Receiving a Disability Award Letter

Conditions Social Security will recognize as a disability

Previously answered questions regarding SSD and SSI

Applying for disability in your state



Most popular topics on SSDRC.com

Social Security Disability SSI Questions

The listings, list of disabling impairments

Can a mental illness qualify you for disability?

Disability Lawyers prevent unnecessary denials

How much Social Security Disability SSI back pay?

How to apply for disability for a child or children

Filing a Social Security Disability SSI application

Filing for disability - when to file

How to apply for disability - where to apply

Qualifications for disability benefits

How to Prove you are disabled and Win your Disability Benefits

Qualifying for Disability - The Process

How to get disability for depression

Getting disability for fibromyalgia

SSI disability for children with ADHD

What is the Application Process for Social Security Disability and SSI?

Common Mistakes to avoid after being denied for Disability

Social Security Disability SSI Exam tips

More Social Security Disability SSI Questions

Social Security Disability SSI definitions

What makes you eligible for Social Security Disability or SSI?



New and featured pages on SSDRC.com

Who can help me file for disability?




Related pages:

How does Social Security Decide if I am Disabled?
How Does Social Security Decide How Much I Get For Social Security Disability or SSI?
How Will Social Security Decide a Disability Case that's filed?
Who will decide my Social Security Disability claim?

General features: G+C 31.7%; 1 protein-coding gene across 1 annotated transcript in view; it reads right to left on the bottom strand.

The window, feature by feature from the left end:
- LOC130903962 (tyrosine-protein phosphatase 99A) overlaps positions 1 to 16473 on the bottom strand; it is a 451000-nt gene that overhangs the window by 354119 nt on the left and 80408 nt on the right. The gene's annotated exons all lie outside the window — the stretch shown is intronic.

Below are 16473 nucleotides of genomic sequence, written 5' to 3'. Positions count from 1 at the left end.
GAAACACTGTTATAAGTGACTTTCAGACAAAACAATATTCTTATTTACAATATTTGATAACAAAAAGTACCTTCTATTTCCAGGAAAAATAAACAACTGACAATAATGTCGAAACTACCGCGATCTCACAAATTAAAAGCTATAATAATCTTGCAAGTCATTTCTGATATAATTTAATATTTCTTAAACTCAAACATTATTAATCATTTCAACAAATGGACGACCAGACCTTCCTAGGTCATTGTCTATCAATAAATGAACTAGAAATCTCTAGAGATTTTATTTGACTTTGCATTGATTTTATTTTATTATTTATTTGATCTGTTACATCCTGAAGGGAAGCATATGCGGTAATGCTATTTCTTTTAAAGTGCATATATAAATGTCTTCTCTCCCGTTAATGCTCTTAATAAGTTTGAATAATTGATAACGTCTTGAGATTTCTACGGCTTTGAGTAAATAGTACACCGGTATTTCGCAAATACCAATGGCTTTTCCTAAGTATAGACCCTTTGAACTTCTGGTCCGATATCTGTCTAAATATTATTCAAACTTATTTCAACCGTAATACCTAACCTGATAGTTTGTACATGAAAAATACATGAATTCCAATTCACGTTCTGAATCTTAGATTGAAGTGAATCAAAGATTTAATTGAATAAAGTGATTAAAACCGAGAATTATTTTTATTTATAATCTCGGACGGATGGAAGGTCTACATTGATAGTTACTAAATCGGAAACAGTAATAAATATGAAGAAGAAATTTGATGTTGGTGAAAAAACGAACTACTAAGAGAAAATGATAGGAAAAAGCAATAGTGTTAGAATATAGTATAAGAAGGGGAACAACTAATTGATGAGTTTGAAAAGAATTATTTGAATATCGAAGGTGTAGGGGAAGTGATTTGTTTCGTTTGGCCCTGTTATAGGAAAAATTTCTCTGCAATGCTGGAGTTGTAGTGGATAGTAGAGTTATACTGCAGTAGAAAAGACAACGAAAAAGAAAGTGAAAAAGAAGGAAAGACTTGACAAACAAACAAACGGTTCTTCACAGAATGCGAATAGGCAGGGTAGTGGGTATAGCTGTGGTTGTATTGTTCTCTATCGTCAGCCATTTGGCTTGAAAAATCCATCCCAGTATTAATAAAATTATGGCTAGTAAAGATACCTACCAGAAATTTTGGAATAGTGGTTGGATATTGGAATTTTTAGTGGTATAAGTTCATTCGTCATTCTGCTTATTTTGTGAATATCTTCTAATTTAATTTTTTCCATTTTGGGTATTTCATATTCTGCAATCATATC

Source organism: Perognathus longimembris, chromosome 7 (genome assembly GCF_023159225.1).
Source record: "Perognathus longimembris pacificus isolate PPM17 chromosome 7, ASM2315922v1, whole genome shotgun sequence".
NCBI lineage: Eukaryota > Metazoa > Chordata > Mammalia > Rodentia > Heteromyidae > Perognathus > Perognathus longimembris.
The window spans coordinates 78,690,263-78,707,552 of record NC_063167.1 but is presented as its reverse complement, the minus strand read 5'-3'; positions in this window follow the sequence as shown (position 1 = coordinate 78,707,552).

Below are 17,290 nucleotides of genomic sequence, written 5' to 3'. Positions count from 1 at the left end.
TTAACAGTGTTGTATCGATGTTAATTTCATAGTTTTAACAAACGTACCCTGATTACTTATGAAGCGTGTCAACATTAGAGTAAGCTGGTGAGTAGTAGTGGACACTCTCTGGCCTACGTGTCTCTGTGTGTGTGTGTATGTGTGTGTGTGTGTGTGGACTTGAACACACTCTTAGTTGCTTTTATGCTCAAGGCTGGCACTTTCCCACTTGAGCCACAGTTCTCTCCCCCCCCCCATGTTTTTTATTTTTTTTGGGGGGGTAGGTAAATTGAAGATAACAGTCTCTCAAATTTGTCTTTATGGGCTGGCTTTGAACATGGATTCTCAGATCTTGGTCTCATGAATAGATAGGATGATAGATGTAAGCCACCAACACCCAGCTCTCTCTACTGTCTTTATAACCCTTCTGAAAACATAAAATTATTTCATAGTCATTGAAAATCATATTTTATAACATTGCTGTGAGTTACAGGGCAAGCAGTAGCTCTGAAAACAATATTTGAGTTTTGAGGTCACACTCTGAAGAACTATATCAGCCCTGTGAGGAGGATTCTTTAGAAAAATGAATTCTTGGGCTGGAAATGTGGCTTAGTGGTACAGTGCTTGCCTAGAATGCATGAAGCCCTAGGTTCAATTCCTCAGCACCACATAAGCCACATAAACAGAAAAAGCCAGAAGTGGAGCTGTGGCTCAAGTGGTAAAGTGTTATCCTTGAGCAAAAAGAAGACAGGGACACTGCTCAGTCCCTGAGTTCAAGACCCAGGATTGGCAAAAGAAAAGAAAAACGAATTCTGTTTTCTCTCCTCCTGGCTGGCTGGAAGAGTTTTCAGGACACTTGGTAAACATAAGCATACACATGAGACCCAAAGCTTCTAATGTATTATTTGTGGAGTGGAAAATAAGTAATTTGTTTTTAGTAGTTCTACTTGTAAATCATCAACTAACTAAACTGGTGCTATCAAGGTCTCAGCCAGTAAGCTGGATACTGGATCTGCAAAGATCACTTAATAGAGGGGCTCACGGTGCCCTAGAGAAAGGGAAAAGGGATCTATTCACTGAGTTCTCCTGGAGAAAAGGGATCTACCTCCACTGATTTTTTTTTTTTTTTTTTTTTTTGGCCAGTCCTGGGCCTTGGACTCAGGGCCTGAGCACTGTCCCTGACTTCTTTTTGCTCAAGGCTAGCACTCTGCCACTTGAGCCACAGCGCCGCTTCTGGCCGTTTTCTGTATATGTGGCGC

Does Your Doctor Decide If You Get Disability Benefits from Social Security or SSI?
How does Social Security Disability Decide if you can Work or Not?
How does Social Security use Evidence to Decide an SSDI or SSI Disability Claim and Make a Decision?
If I apply for disability and my doctor says I am disabled, is there a waiting period?
What conditions will qualify for disability in Missouri?
How much can you get for disability in Missouri?
Disability requirements and criteria in Missouri



These pages answer some of the most basic questions for individuals who are considering filing a claim.

Can you get temporary Social Security Disability or SSI benefits?

Permanent Social Security Disability

What is the difference between Social Security Disability and SSI?

Who is eligible for SSI disability?

Can I Be Eligible For SSI And Social Security Disability At The Same Time?

What makes a person eligible to receive disability benefits?

Applying for Disability - How long does it take to get Social Security Disability or SSI benefits?

What happens if I file a disability application and it is denied by a disability examiner or Judge?









For the sake of clarity, SSDRC.com is not the Social Security Administration, nor is it associated or affiliated with SSA. This site is a personal, private website that is published, edited, and maintained by former caseworker and former disability claims examiner, Tim Moore, who was interviewed by the New York Times on the topic of Social Security Disability and SSI benefits in an article entitled "The Disability Mess" and also by the Los Angeles Times on the subject of political attempts to weaken the Social Security Disability system.

The goal of the site is to provide information about how Social Security Disability and SSI work, the idea being that qualified information may help claimants pursue their claims and appeals, potentially avoiding time-consuming mistakes. If you find the information on this site helpful and believe it would be helpful to others, feel free to share links to its homepage or other pages on website resource pages, blogs, or social media. Copying of this material, however, is prohibited.

To learn more about the author, please visit the SSDRC.com homepage and view the "about this site" link near the bottom of the page.